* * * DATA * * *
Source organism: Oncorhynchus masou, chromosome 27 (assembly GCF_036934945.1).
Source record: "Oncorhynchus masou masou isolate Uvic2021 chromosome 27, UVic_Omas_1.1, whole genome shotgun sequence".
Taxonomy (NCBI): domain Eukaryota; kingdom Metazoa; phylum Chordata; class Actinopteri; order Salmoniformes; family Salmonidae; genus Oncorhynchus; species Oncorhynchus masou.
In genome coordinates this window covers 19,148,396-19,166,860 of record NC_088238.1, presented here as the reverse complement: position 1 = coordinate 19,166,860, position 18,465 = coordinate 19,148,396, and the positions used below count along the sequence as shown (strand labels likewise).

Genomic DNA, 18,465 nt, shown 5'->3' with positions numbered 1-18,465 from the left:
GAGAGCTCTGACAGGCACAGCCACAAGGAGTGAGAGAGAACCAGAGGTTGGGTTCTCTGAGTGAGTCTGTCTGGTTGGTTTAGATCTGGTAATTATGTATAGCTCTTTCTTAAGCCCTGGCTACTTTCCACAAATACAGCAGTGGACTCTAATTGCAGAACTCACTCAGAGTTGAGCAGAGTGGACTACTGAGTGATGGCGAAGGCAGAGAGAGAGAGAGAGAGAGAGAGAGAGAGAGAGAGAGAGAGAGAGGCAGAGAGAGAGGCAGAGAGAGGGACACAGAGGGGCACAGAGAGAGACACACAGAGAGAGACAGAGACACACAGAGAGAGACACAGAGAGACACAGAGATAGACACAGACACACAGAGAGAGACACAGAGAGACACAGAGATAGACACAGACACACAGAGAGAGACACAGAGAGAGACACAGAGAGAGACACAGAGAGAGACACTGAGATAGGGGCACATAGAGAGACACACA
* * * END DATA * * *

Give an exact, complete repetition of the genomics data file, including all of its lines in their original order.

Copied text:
Source organism: Oncorhynchus masou, chromosome 27 (assembly GCF_036934945.1).
Source record: "Oncorhynchus masou masou isolate Uvic2021 chromosome 27, UVic_Omas_1.1, whole genome shotgun sequence".
Taxonomy (NCBI): domain Eukaryota; kingdom Metazoa; phylum Chordata; class Actinopteri; order Salmoniformes; family Salmonidae; genus Oncorhynchus; species Oncorhynchus masou.
In genome coordinates this window covers 19,148,396-19,166,860 of record NC_088238.1, presented here as the reverse complement: position 1 = coordinate 19,166,860, position 18,465 = coordinate 19,148,396, and the positions used below count along the sequence as shown (strand labels likewise).

Genomic DNA, 18,465 nt, shown 5'->3' with positions numbered 1-18,465 from the left:
GAGAGCTCTGACAGGCACAGCCACAAGGAGTGAGAGAGAACCAGAGGTTGGGTTCTCTGAGTGAGTCTGTCTGGTTGGTTTAGATCTGGTAATTATGTATAGCTCTTTCTTAAGCCCTGGCTACTTTCCACAAATACAGCAGTGGACTCTAATTGCAGAACTCACTCAGAGTTGAGCAGAGTGGACTACTGAGTGATGGCGAAGGCAGAGAGAGAGAGAGAGAGAGAGAGAGAGAGAGAGAGAGAGAGAGAGGCAGAGAGAGAGGCAGAGAGAGGGACACAGAGGGGCACAGAGAGAGACACACAGAGAGAGACAGAGACACACAGAGAGAGACACAGAGAGACACAGAGATAGACACAGACACACAGAGAGAGACACAGAGAGACACAGAGATAGACACAGACACACAGAGAGAGACACAGAGAGAGACACAGAGAGAGACACAGAGAGAGACACTGAGATAGGGGCACATAGAGAGACACACA